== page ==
U.S. Rep. Paul Ryan’s budget proposal isn’t perfect. But it appears to be the best proposal out there so far.
It’s certainly not the “stinkburger” that President Obama derisively referred to during his Obamacare sales-trip stop at a Michigan deli recently.
Regardless, many pundits believe the Wisconsin Republican’s budget plan likely will go nowhere, primarily because it would compel politicians to try something that millions of American households outside the Beltway do all the time – rein in superfluous spending and keep balanced budgets.
What a shame that fiscal responsibility isn’t more fashionable in Washington, because the country would be fortunate to see the House Budget Committee chairman’s budget enacted.
At a macro level, Ryan’s plan would cut $5.1 trillion in government spending during the next decade with no tax increase. The spending cuts, coupled with forecasted economic growth from lowering the corporate tax rate to 25 percent, would balance the federal budget by 2024.
Adjusted for inflation, Ryan’s spending plan would be a 29 percent reduction from today’s bloated levels.
What draws liberal ire and prompts name-calling is in the details. The Ryan budget would repeal the Affordable Care Act (an estimated $2 trillion in savings); increase defense spending; allow people to opt out of Medicare; and impose new work requirements for food stamp and welfare recipients.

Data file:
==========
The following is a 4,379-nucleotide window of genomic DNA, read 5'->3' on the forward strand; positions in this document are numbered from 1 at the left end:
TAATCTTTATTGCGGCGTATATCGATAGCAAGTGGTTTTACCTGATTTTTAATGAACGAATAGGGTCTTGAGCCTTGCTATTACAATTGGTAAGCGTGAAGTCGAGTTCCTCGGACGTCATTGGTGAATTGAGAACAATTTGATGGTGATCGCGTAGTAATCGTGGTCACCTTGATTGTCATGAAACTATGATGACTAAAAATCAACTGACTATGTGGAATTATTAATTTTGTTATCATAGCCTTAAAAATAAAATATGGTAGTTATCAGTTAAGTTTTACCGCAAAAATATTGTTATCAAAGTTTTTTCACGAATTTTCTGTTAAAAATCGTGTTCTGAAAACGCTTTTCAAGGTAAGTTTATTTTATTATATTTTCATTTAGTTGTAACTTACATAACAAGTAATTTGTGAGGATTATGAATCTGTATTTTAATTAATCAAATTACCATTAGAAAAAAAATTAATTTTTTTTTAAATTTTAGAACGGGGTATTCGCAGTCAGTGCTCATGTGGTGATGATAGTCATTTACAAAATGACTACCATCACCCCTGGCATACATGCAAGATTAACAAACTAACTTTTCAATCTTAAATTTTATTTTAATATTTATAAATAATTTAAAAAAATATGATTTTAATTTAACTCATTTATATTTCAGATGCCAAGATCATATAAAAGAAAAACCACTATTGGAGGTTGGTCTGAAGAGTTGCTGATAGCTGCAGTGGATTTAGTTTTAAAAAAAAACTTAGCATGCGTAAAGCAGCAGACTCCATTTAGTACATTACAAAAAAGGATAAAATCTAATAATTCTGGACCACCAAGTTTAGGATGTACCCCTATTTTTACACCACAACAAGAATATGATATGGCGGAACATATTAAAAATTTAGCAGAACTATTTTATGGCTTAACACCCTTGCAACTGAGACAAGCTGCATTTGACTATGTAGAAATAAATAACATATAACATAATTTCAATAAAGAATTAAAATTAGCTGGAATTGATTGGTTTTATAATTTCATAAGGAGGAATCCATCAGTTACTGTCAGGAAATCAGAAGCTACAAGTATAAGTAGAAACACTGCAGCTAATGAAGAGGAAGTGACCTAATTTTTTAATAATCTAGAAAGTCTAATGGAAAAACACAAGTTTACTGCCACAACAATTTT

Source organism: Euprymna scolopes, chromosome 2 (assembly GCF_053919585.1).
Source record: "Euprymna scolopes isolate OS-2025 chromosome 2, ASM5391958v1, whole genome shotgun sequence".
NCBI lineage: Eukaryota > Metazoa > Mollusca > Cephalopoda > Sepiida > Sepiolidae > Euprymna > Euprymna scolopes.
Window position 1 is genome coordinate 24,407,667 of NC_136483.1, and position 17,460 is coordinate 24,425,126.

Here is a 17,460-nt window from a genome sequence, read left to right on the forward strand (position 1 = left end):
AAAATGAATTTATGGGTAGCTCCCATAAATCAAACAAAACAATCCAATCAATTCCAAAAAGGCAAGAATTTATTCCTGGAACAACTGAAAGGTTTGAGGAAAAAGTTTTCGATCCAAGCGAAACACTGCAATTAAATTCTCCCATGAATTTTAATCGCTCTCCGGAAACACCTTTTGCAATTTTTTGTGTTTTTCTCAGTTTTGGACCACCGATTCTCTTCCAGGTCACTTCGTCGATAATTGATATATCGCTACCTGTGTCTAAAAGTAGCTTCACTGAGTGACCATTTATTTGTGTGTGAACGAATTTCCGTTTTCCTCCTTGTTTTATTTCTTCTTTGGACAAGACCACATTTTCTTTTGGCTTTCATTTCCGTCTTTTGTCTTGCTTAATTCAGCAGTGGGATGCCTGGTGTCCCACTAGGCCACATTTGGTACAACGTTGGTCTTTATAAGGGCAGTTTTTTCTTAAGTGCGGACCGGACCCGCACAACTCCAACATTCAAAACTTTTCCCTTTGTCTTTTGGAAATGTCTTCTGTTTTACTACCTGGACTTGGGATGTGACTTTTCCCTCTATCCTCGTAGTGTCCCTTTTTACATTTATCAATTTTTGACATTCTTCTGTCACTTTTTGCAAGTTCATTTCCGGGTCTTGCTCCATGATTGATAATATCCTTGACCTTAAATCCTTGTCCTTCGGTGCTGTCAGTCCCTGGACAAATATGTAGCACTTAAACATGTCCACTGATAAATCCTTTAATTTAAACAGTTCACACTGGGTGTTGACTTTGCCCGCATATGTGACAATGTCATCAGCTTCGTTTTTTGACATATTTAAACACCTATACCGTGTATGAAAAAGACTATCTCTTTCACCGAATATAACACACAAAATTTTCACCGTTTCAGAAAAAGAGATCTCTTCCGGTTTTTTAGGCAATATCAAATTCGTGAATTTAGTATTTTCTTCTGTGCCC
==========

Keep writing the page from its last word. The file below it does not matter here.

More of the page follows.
Liberals attack the plan for cutting too deep. Rock-ribbed fiscal conservatives say it doesn’t cut deep enough.
It would be edifying to debate the merits and shortcomings of the Ryan proposal if there was a competing plan. But there isn’t. Senate Democrats already have said they do not intend to draft a budget this year.
Yet this plan gets thanklessly labeled as “mean,” a “joke,” a “stinkburger.” Say what you will about the proposal, but at least Ryan’s doing something.
Every member of Congress, underneath all the populist touchy-feely rhetoric, understands that out-of-control government spending and the failure to meaningfully reform entitlement programs have led to this nation’s fiscal crisis. Yet year after year, nearly all shirk fiduciary responsibility and kick the can farther down the road.
In that respect, politicians are like many of the people they represent. They say they support balanced budgets and fiscal reform, yet vigorously oppose nearly every measure necessary to do so.
Unfortunately, the clock in that game is running out. It’s time for a new play. Ryan’s isn’t perfect, but at this point in the game, it’s certainly good enough.